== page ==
Born in 1886, was the daughter of a ship-owner, living in a large South Kensington house with his family of nine children. At the age of twenty-one, Phyllis, who from all accounts was a strikingly handsome young woman, dark-haired and with a searching eye which missed little, went up to West Hill College, near Birmingham, to take a Teacher-Training course in Sunday School work. West Hill was one of a group of the Sally Oak Colleges which were associated with the Quaker Cadburys. Phyllis was enrolled as one of the first students. A Mr.Wainwright, now a man in his late eighties, has one of the first recollections of the young Miss Potter: he writes, "In 1903 in the Tottenham Court Road there was still standing an ancient Chapel built in 1756; it was Non-conformist and was known as the Whitefields Tabernacle. It was taken over by a group known as the London Congregational Union who wished to rebuild it in 1903 and turn it into a modern institutional church: it was to be the spearhead of the militant Non-conformity of the time and with an emphasis on the social gospel and youth. By 1908 the Sunday School at Whitefields was ripe for reform. My father was asked to become superintendent of the school and help was asked from West Hill. So Miss Potter was sent to take charge of the work among the younger children." It was here, at this Whitefields Tabernacle in 1908, that Phyllis Potter and Leila Rendel met. [At Charlton Court] I was charmed by Phyllis Potter, with her beautiful speaking and singing voice, her air of regality and what I realised even then, her kindness and deep interest in a child.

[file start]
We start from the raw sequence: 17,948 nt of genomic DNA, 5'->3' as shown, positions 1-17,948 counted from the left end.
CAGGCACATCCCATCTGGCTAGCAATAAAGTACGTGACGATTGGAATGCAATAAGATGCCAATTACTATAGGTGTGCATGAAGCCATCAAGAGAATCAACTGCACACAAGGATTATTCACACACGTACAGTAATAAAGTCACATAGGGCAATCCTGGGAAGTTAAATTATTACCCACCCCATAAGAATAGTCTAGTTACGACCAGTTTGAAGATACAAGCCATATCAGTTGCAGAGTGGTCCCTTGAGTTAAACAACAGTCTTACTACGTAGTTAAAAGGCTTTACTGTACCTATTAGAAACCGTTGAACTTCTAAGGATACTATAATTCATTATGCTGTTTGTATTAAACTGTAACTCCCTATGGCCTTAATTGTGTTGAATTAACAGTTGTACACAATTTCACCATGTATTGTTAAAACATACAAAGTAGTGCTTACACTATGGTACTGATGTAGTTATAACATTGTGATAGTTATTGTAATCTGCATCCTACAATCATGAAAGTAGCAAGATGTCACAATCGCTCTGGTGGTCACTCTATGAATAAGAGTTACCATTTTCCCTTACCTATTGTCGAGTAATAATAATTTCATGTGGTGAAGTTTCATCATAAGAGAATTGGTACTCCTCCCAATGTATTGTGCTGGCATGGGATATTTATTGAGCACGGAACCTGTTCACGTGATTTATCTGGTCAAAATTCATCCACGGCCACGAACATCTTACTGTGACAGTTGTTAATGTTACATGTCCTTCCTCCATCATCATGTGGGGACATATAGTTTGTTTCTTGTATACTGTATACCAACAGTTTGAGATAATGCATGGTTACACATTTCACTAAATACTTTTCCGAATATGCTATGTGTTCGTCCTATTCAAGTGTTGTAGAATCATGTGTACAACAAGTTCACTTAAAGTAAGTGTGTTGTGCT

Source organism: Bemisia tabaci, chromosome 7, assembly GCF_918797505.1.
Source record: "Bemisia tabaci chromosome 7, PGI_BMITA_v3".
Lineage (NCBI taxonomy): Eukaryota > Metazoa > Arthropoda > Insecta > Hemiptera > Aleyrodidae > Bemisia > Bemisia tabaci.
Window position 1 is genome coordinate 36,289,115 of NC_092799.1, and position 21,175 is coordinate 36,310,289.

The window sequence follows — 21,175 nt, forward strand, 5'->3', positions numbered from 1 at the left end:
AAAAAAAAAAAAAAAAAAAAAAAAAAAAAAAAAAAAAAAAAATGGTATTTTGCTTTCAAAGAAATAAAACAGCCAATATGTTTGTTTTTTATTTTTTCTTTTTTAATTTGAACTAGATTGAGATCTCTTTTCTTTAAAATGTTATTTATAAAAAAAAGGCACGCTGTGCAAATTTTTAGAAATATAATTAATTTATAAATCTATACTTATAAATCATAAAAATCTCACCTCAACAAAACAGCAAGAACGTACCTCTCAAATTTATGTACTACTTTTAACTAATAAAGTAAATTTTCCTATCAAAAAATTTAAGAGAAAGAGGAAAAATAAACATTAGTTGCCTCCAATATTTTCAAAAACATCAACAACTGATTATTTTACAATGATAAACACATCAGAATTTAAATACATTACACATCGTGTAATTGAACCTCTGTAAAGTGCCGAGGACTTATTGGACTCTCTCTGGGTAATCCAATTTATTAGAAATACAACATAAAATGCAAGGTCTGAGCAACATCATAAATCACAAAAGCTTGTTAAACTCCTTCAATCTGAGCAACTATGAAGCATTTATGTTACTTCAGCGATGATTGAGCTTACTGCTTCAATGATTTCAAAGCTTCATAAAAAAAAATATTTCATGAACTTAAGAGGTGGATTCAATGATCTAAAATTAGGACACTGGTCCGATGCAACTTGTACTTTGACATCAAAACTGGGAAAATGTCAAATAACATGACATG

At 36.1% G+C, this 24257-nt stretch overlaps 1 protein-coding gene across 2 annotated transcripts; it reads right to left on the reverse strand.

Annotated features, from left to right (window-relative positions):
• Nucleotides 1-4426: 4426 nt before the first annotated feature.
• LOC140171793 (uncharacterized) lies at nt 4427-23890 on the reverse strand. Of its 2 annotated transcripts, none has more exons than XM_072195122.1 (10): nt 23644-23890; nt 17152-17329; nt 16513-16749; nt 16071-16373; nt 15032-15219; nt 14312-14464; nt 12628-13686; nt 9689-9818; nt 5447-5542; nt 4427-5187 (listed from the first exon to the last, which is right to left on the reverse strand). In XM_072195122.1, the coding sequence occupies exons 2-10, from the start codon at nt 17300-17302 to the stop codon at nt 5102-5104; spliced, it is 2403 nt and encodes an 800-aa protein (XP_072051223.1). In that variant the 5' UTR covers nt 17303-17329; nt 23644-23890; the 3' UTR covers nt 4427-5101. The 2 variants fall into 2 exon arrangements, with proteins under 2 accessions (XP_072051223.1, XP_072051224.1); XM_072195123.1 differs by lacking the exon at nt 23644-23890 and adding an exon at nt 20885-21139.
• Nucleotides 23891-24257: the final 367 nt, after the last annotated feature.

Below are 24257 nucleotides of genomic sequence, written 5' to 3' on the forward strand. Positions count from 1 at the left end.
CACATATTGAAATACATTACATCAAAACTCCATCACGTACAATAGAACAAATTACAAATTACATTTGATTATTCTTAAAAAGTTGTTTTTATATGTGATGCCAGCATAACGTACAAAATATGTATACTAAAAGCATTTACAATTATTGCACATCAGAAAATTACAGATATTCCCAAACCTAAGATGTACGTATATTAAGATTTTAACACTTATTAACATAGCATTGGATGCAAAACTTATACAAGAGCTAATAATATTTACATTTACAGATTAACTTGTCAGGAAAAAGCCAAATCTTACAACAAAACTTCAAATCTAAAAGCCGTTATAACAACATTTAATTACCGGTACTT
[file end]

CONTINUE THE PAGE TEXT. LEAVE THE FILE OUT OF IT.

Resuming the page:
Elizabeth Lloyd, "Story of a Community"